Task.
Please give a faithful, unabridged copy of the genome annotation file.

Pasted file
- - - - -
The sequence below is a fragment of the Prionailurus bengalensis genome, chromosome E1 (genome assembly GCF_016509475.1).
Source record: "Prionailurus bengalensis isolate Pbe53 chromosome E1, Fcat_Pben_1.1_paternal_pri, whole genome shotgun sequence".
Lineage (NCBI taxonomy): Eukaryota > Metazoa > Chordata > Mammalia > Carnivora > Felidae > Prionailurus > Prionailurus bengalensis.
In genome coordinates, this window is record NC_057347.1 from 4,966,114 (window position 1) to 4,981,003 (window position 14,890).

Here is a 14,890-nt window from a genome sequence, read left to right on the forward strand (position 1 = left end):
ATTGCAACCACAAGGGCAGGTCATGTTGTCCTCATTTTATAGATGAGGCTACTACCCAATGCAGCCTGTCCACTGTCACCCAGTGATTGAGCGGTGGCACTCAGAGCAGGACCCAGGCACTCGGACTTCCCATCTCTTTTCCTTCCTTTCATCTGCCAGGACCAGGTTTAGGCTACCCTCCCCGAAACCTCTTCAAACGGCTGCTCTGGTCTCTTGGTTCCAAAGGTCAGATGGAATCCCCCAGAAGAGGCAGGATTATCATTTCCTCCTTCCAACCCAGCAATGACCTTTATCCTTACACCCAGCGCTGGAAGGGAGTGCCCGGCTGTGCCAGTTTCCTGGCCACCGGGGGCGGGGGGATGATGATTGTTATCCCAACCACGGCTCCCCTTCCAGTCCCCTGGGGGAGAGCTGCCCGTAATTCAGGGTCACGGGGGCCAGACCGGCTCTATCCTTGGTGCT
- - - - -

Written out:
The sequence below is a fragment of the Prionailurus bengalensis genome, chromosome E1 (genome assembly GCF_016509475.1).
Source record: "Prionailurus bengalensis isolate Pbe53 chromosome E1, Fcat_Pben_1.1_paternal_pri, whole genome shotgun sequence".
Lineage (NCBI taxonomy): Eukaryota > Metazoa > Chordata > Mammalia > Carnivora > Felidae > Prionailurus > Prionailurus bengalensis.
In genome coordinates, this window is record NC_057347.1 from 4,966,114 (window position 1) to 4,981,003 (window position 14,890).

Here is a 14,890-nt window from a genome sequence, read left to right on the forward strand (position 1 = left end):
ATTGCAACCACAAGGGCAGGTCATGTTGTCCTCATTTTATAGATGAGGCTACTACCCAATGCAGCCTGTCCACTGTCACCCAGTGATTGAGCGGTGGCACTCAGAGCAGGACCCAGGCACTCGGACTTCCCATCTCTTTTCCTTCCTTTCATCTGCCAGGACCAGGTTTAGGCTACCCTCCCCGAAACCTCTTCAAACGGCTGCTCTGGTCTCTTGGTTCCAAAGGTCAGATGGAATCCCCCAGAAGAGGCAGGATTATCATTTCCTCCTTCCAACCCAGCAATGACCTTTATCCTTACACCCAGCGCTGGAAGGGAGTGCCCGGCTGTGCCAGTTTCCTGGCCACCGGGGGCGGGGGGATGATGATTGTTATCCCAACCACGGCTCCCCTTCCAGTCCCCTGGGGGAGAGCTGCCCGTAATTCAGGGTCACGGGGGCCAGACCGGCTCTATCCTTGGTGCT